I have been a fan of Brian K. Vaughan’s graphic novels for a while now. From his heart-wrenching depiction of the true story of the “Pride of Baghdad”, to his mesmerising series “Y: The Last Man” on a post-apocalyptic world without men, Vaughan is a storyteller who works with phenomenal artists to tackle the most difficult and often most poignant of subjects.
The “Saga” series is not one of these stories.
“Saga” is what happens when you decide to completely liberate yourself from all literary anxieties and write exactly what you want. This graphic novel series doesn’t concern itself with avoiding cliches, censorship or scientific viability. Instead, it is an unfettered foray into Vaughan’s imagination and if you come across a familiar theme or trope along the way, well so be it. Fiona Staples’ illustrations are polished, detailed and vibrant and are a standout example of the kinds of quality art that can be found in graphic novels.
The series starts out with a sort of Romeo and Juliet premise. Alana, from a planet of technologically advanced winged people, falls in love with Marko, from a race of magical horned people. These two opposing races are a theme I’ve come across in books such as Sara Douglass’ “Battleaxe” and the equally stunning online webcomic series “Spindrift“. The winged people live on Landfall, and are at war with the people who live on Wreath, Landfall’s only moon. Marko and (the very pregnant) Alana are now on the run from Landfall, Wreath, robot princes with television sets for heads and dysfunctional bounty hunters with talking cat sidekicks. The result is a romping, hilarious, emotionally charged journey and almost every turn of the page leaves you screaming “What?!” in incredulity. The series deals with love, family, relationships, children, abuse, exploitation, overcoming adversity and ideals and is narrated by Marko and Alana’s soon-to-be-born daughter Hazel.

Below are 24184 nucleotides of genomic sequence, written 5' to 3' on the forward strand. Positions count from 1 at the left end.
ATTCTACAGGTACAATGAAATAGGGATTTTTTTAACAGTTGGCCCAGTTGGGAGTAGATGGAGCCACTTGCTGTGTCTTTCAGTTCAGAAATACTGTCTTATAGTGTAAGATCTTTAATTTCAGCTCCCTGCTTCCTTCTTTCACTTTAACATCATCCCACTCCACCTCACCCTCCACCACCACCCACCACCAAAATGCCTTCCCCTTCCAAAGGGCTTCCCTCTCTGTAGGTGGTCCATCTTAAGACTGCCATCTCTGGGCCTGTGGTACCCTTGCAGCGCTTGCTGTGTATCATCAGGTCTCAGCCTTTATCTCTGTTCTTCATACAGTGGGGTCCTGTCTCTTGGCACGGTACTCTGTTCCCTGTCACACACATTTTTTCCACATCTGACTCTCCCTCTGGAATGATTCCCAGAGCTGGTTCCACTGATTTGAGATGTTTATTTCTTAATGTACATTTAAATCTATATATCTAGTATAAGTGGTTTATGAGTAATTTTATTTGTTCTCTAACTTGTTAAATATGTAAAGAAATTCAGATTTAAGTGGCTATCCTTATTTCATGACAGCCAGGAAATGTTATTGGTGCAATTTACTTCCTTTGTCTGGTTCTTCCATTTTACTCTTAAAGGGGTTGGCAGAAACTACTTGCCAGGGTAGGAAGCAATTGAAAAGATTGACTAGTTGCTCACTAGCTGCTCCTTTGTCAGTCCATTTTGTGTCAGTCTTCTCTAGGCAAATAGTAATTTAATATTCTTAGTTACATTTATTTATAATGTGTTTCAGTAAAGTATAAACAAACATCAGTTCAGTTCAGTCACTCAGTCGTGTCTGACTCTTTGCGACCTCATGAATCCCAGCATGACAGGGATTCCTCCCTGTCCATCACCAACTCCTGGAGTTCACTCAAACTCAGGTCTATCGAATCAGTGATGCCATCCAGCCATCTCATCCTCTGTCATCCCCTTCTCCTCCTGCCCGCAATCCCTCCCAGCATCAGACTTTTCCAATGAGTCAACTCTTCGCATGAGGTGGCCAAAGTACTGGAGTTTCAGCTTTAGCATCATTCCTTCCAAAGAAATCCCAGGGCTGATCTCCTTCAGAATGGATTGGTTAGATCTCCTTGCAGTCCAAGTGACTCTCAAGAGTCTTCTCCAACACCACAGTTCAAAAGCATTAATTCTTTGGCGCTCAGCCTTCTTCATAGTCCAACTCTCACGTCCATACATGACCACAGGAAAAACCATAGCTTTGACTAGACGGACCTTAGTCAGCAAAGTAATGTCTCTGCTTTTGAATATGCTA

There are four volumes that have been released so far, and I eagerly bought Volume 4 on my holiday in the UK and raced through it in an evening with my eyes veritably falling out my head.
If you are adverse to anything graphic (graphic violence, graphic sex, graphic drug use, graphic language, graphic novel), then I do not suggest you read this series. You will be offended in more ways than you could have believed possible. To give you an idea of what to expect, the first page of Volume 4 is a highly detailed depiction of an alien birth. If you don’t mind a bit of smut and gore, and think you would enjoy as realistic a depiction of the human condition as is likely possible through the medium of a sci-fi/fantasy graphic novel, then get yourself down to your local comic book store and prepare to get hooked.